Marina Jurica, 43, of Altadena, California, and her husband are planning on tapping students and grads of nearby California Institute of Technology to tutor her son if she and two other families decide to move forward with a homeschooling pod. She adds that she’s currently evaluating her son’s school plans for fall instruction before deciding on a plan.

Marina Jurica and her family outside NASA’s Jet Propulsion Laboratory in Southern California in December 2019.

“We are a huge math and science family,” says Jurica, who works for NASA’s Jet Propulsion Laboratory and expressed her family’s interest in hiring a STEM-focused teacher. “The three of us decided if we could spend one week at one person’s house, one week at our house, one week at another house, and then hiring a tutor that can come in.”

Be flexible and relax

That’s the advice from veteran homeschooling parent Nicole Olson, a teacher from Medway, Massachusetts, who has four kids and switched to homeschooling when her oldest child, now 17, was old enough to enter school.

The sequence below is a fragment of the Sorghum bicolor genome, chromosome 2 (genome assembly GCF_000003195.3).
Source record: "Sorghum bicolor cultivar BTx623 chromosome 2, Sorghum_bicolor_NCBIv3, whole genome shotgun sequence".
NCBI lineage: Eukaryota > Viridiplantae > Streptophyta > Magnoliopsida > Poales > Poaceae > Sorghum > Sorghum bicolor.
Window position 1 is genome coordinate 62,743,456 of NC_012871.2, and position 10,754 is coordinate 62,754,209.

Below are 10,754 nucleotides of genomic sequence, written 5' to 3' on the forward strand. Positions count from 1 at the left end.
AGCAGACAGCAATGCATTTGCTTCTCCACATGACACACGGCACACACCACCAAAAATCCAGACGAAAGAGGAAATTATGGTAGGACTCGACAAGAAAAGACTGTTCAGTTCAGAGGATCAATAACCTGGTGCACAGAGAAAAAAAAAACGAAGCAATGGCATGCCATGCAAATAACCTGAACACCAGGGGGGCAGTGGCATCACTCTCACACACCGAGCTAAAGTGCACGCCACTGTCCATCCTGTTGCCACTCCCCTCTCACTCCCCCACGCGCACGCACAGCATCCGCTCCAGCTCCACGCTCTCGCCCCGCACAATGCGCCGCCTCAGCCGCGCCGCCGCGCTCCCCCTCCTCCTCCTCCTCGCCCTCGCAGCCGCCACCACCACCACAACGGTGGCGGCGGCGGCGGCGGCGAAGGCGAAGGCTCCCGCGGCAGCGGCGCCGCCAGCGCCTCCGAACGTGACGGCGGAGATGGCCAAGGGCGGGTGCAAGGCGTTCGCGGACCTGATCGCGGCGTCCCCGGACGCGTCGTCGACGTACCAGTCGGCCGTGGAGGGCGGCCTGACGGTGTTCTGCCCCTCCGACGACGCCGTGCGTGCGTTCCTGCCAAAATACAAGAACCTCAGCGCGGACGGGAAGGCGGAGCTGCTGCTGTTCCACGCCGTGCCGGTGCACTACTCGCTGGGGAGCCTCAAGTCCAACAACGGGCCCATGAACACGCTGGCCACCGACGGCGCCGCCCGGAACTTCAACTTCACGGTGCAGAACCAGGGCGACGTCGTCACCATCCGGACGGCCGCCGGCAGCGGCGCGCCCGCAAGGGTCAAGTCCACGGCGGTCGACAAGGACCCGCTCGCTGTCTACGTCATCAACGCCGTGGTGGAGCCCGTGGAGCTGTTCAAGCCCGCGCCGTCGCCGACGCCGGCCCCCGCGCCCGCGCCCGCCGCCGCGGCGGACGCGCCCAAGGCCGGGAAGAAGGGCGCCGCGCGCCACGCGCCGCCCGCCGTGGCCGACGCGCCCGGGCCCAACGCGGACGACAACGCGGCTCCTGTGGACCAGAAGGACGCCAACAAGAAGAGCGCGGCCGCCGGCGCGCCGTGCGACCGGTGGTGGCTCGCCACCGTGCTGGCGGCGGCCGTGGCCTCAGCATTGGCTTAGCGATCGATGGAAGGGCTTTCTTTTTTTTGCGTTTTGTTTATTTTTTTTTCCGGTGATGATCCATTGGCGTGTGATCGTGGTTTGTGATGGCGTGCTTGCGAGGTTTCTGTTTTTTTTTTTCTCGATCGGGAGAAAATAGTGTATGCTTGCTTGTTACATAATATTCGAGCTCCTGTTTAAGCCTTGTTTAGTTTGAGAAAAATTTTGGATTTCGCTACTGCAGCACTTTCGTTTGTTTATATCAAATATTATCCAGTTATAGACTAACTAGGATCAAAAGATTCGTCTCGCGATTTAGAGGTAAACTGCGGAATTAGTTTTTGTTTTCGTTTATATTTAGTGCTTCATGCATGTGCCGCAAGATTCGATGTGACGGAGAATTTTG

She said she initially stressed out that her kids would fall behind. But she said she soon viewed education differently, prioritizing getting her kids engaged and immersed. (She added that homeschooling, where the parents teach their own kids, is less expensive than a homeschool pod, estimating she spends about $300 to $1,500 a year on education.)

“Try it out, experiment, and even if your child learns absolutely nothing – which I guarantee won’t happen – give yourself permission to get as creative and out-of-the-box as possible,” she says. “This is your chance to reimagine your child’s education and your child’s life.”

This article originally appeared on USA TODAY: Parents working from home pooling resources to hire tutors for kids